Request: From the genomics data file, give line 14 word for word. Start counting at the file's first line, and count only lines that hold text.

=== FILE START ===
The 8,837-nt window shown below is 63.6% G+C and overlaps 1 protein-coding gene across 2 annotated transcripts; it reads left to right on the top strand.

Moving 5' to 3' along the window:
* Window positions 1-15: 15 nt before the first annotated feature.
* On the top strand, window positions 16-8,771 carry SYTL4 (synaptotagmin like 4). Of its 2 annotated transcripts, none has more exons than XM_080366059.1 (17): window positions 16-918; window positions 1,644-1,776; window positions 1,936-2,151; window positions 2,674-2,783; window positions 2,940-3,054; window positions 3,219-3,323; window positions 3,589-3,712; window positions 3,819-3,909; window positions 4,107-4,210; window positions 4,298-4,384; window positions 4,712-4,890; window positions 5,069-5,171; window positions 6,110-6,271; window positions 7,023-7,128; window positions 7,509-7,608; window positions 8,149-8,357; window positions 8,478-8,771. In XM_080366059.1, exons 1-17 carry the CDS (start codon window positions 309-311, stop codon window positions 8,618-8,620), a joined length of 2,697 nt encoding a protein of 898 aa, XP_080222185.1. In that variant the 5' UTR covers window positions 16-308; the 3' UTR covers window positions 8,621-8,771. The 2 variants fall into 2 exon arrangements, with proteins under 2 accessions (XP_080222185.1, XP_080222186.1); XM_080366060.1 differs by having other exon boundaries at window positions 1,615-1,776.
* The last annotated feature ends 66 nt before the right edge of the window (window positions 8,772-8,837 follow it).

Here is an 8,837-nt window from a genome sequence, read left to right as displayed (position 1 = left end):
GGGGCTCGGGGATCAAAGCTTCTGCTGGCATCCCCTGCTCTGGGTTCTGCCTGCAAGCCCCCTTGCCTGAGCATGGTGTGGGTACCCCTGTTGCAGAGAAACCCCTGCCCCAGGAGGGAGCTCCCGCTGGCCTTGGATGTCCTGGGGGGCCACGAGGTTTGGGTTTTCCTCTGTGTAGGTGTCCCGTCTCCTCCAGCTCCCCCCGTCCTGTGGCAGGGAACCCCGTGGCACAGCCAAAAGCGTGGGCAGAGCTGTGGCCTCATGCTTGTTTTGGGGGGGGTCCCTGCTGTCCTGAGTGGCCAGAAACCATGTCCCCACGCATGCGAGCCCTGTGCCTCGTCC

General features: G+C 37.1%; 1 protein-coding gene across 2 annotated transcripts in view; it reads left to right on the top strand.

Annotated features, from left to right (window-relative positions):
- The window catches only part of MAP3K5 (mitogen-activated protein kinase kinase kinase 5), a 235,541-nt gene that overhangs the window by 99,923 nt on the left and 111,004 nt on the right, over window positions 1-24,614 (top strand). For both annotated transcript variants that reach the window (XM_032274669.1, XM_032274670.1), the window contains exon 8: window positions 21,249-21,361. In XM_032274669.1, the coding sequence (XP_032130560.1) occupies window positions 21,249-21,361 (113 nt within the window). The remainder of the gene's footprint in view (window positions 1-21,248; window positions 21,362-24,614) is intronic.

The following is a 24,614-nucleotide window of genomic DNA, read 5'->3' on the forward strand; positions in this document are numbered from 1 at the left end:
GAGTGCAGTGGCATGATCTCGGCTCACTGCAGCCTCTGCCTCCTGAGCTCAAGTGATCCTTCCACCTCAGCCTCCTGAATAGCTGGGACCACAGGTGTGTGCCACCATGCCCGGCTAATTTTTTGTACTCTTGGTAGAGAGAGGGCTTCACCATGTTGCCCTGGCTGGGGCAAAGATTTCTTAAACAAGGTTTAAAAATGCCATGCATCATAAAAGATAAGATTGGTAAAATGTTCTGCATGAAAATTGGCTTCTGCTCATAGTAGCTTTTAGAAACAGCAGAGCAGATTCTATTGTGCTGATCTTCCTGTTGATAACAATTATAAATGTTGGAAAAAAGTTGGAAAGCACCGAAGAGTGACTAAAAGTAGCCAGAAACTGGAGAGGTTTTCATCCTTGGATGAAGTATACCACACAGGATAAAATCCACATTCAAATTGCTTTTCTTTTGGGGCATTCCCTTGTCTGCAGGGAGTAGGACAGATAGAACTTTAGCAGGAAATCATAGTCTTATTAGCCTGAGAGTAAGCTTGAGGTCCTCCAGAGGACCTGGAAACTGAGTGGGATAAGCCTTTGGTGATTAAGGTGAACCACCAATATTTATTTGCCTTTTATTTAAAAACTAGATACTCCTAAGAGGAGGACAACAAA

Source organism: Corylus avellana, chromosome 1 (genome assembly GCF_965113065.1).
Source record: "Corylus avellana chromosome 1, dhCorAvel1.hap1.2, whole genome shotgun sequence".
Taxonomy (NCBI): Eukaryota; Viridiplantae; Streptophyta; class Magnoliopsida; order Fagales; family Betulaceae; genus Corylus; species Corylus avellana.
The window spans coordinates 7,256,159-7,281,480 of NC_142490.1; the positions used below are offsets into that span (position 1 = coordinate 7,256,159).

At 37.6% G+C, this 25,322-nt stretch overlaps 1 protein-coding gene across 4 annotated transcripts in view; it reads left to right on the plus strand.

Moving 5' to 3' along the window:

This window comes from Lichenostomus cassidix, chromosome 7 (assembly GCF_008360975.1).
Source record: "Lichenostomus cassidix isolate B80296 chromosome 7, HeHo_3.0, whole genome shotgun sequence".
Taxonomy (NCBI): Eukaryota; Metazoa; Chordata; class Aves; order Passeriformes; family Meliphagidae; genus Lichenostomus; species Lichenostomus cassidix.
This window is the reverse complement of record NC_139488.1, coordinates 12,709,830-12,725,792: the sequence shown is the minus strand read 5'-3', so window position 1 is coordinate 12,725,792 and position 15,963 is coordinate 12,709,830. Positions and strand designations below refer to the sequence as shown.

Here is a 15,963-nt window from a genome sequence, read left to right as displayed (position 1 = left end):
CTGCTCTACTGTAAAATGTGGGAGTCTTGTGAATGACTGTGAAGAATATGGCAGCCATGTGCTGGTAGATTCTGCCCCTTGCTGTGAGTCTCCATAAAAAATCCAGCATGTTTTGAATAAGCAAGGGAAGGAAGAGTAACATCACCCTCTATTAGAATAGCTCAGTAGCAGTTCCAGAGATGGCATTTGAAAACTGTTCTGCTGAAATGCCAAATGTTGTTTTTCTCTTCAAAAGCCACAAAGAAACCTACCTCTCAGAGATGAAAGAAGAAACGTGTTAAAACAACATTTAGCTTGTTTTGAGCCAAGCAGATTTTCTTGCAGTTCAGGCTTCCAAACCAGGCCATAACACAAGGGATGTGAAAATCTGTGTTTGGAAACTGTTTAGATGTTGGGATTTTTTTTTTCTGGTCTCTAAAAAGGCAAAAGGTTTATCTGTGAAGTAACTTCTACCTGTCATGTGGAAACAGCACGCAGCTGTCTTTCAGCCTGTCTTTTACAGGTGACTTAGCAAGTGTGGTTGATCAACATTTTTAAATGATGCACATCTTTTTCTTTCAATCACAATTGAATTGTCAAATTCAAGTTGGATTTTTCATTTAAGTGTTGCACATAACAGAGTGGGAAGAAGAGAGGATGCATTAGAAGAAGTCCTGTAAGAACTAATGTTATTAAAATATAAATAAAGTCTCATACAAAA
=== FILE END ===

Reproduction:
Source record: "Corylus avellana chromosome 1, dhCorAvel1.hap1.2, whole genome shotgun sequence".